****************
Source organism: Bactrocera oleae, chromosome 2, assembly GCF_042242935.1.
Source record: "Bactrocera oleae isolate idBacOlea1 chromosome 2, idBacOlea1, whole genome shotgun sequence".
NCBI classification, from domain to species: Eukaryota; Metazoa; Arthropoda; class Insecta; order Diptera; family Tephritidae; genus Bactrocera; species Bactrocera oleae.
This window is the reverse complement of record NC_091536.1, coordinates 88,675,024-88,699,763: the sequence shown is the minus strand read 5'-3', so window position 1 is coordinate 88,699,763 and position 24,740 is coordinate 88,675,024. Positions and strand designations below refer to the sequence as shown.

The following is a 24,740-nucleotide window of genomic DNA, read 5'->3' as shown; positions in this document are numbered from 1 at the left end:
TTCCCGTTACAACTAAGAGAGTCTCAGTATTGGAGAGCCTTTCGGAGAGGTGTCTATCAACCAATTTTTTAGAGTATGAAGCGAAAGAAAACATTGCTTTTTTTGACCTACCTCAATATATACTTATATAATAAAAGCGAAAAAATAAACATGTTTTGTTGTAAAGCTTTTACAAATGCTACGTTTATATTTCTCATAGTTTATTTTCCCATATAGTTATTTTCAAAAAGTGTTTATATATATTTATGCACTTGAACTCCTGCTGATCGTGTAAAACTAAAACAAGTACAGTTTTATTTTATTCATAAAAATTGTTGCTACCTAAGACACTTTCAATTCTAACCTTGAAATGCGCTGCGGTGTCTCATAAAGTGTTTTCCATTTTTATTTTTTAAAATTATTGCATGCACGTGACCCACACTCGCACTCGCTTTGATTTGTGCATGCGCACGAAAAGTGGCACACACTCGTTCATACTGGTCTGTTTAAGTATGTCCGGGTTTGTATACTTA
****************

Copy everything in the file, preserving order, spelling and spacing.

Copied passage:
Source organism: Bactrocera oleae, chromosome 2, assembly GCF_042242935.1.
Source record: "Bactrocera oleae isolate idBacOlea1 chromosome 2, idBacOlea1, whole genome shotgun sequence".
NCBI classification, from domain to species: Eukaryota; Metazoa; Arthropoda; class Insecta; order Diptera; family Tephritidae; genus Bactrocera; species Bactrocera oleae.
This window is the reverse complement of record NC_091536.1, coordinates 88,675,024-88,699,763: the sequence shown is the minus strand read 5'-3', so window position 1 is coordinate 88,699,763 and position 24,740 is coordinate 88,675,024. Positions and strand designations below refer to the sequence as shown.

The following is a 24,740-nucleotide window of genomic DNA, read 5'->3' as shown; positions in this document are numbered from 1 at the left end:
TTCCCGTTACAACTAAGAGAGTCTCAGTATTGGAGAGCCTTTCGGAGAGGTGTCTATCAACCAATTTTTTAGAGTATGAAGCGAAAGAAAACATTGCTTTTTTTGACCTACCTCAATATATACTTATATAATAAAAGCGAAAAAATAAACATGTTTTGTTGTAAAGCTTTTACAAATGCTACGTTTATATTTCTCATAGTTTATTTTCCCATATAGTTATTTTCAAAAAGTGTTTATATATATTTATGCACTTGAACTCCTGCTGATCGTGTAAAACTAAAACAAGTACAGTTTTATTTTATTCATAAAAATTGTTGCTACCTAAGACACTTTCAATTCTAACCTTGAAATGCGCTGCGGTGTCTCATAAAGTGTTTTCCATTTTTATTTTTTAAAATTATTGCATGCACGTGACCCACACTCGCACTCGCTTTGATTTGTGCATGCGCACGAAAAGTGGCACACACTCGTTCATACTGGTCTGTTTAAGTATGTCCGGGTTTGTATACTTA